Knowledge belief first, confirming evidence second
in Knowledge resistance
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This chapter moves from knowledge resistance between communities to how individuals handle knowledge when they reason with each other. We usually like to think that the point with reasoning with each other is to move closer to a more accurate understanding of the world. If that were the case, people would begin their reasoning with others in an open-minded way, by collecting and evaluating the available information and arguments systematically before shaping their knowledge belief. However, as court judges have known for centuries, the order is commonly the reverse. This is in line with new research in a strand of thought called argumentative theory. It stresses that the function of reasoning with others is primarily to win the argument and persuade the others of one’s own belief rather than to move closer to the truth. This chapter also raises questions over whether some phenomena have certain inherent features that make us particularly inclined to resist seemingly valid knowledge about them. Examples discussed include vaccination, climate change, and human evolution.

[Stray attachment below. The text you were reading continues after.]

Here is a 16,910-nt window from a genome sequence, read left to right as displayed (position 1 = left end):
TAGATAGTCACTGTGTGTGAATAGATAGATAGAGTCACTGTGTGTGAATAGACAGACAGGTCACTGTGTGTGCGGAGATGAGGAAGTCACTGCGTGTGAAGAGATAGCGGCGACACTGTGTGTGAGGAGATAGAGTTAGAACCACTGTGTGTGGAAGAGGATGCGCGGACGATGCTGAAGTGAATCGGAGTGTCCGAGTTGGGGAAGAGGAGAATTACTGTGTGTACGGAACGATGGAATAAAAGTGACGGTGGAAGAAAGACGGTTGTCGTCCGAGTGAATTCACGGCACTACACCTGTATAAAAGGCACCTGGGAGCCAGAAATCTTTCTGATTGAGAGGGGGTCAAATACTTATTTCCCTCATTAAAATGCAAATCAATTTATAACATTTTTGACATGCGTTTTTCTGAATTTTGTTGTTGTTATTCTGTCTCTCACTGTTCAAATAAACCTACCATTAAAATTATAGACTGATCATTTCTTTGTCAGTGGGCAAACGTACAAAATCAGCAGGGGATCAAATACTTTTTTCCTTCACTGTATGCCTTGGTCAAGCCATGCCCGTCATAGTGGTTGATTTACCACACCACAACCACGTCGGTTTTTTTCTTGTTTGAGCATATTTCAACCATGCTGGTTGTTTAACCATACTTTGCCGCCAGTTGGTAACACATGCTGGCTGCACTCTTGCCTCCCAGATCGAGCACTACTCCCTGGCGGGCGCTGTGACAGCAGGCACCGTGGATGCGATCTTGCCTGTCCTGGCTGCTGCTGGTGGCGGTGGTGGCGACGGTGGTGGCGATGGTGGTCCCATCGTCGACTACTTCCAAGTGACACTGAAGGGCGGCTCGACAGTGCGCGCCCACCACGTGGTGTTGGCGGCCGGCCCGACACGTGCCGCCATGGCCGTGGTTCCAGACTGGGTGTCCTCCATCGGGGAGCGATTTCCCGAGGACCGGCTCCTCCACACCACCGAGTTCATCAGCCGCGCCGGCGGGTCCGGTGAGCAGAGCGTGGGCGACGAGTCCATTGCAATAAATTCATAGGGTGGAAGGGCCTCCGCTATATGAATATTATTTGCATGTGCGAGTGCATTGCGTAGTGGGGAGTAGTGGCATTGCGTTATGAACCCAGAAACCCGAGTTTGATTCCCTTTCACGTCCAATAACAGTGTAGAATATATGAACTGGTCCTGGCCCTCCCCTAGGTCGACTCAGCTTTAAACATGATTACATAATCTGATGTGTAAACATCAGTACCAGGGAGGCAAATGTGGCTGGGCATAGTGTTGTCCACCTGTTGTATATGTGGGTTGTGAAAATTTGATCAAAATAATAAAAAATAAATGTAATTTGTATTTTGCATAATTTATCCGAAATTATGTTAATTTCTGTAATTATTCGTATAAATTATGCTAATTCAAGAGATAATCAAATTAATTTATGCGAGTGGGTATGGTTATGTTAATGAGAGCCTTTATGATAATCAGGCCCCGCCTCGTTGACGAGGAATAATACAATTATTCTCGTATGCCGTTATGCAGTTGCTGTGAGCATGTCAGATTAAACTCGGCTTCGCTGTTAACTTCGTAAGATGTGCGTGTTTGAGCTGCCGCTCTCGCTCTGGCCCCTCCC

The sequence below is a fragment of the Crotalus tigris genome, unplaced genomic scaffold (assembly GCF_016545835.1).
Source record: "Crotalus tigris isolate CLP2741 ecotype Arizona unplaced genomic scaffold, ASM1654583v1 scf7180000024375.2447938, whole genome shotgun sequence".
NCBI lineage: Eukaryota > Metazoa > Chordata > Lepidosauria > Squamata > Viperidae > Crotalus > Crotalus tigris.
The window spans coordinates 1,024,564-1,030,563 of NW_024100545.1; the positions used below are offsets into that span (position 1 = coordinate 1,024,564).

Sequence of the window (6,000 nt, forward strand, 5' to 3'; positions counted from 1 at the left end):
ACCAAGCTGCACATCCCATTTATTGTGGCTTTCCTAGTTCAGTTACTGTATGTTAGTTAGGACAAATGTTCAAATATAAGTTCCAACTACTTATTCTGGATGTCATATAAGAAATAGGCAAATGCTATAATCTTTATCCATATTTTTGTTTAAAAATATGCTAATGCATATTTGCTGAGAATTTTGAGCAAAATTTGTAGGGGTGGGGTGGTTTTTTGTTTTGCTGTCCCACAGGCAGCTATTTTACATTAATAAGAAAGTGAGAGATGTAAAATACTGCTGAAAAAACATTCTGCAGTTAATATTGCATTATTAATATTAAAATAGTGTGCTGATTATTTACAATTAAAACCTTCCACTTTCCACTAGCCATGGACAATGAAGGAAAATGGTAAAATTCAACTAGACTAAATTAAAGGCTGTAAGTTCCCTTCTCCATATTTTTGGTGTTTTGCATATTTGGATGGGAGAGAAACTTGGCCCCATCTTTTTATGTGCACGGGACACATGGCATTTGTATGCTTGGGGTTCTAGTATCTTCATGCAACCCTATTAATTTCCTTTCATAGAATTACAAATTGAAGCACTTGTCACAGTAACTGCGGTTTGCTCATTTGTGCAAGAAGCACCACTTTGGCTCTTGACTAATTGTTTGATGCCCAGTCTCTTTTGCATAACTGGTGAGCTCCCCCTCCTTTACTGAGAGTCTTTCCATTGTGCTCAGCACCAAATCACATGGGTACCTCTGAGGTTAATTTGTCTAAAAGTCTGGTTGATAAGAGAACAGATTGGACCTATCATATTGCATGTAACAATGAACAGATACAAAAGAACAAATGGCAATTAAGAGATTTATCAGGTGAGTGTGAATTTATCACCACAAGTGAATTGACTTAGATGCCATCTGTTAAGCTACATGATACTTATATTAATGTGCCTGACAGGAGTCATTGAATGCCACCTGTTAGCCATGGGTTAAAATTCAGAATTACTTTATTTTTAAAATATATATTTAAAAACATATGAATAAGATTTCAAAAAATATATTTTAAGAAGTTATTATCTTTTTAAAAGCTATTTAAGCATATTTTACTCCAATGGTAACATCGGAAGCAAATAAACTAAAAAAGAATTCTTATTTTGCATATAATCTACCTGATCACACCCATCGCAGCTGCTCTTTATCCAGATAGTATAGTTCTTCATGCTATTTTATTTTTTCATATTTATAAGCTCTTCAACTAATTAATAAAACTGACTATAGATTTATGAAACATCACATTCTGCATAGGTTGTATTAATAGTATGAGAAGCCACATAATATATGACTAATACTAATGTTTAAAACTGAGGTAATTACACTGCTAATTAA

Knowledge resistance

How we avoid insight from others

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